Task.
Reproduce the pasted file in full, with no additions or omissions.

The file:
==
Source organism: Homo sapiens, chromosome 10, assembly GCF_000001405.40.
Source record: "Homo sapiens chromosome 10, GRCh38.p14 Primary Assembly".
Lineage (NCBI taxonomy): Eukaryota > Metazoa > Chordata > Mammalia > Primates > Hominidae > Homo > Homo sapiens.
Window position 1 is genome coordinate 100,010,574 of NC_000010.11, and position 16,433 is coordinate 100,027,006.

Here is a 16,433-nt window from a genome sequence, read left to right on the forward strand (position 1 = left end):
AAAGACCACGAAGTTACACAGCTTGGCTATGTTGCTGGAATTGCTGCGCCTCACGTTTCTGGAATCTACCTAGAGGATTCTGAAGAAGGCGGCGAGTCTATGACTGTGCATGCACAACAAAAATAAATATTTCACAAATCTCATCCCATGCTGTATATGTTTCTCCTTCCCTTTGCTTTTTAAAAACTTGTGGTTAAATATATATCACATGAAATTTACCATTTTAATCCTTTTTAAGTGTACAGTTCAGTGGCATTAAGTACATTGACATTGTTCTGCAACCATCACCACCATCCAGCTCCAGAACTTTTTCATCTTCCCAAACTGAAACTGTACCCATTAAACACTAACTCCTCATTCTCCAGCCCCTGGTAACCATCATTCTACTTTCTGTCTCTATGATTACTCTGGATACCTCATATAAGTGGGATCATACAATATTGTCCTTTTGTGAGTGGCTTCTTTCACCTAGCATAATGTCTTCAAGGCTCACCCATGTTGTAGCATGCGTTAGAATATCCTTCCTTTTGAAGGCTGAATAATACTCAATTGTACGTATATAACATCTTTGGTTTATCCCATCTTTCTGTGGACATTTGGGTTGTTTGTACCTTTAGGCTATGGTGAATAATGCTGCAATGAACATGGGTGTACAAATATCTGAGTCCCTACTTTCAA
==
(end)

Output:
Source organism: Homo sapiens, chromosome 10, assembly GCF_000001405.40.
Source record: "Homo sapiens chromosome 10, GRCh38.p14 Primary Assembly".
Lineage (NCBI taxonomy): Eukaryota > Metazoa > Chordata > Mammalia > Primates > Hominidae > Homo > Homo sapiens.
Window position 1 is genome coordinate 100,010,574 of NC_000010.11, and position 16,433 is coordinate 100,027,006.

Here is a 16,433-nt window from a genome sequence, read left to right on the forward strand (position 1 = left end):
AAAGACCACGAAGTTACACAGCTTGGCTATGTTGCTGGAATTGCTGCGCCTCACGTTTCTGGAATCTACCTAGAGGATTCTGAAGAAGGCGGCGAGTCTATGACTGTGCATGCACAACAAAAATAAATATTTCACAAATCTCATCCCATGCTGTATATGTTTCTCCTTCCCTTTGCTTTTTAAAAACTTGTGGTTAAATATATATCACATGAAATTTACCATTTTAATCCTTTTTAAGTGTACAGTTCAGTGGCATTAAGTACATTGACATTGTTCTGCAACCATCACCACCATCCAGCTCCAGAACTTTTTCATCTTCCCAAACTGAAACTGTACCCATTAAACACTAACTCCTCATTCTCCAGCCCCTGGTAACCATCATTCTACTTTCTGTCTCTATGATTACTCTGGATACCTCATATAAGTGGGATCATACAATATTGTCCTTTTGTGAGTGGCTTCTTTCACCTAGCATAATGTCTTCAAGGCTCACCCATGTTGTAGCATGCGTTAGAATATCCTTCCTTTTGAAGGCTGAATAATACTCAATTGTACGTATATAACATCTTTGGTTTATCCCATCTTTCTGTGGACATTTGGGTTGTTTGTACCTTTAGGCTATGGTGAATAATGCTGCAATGAACATGGGTGTACAAATATCTGAGTCCCTACTTTCAA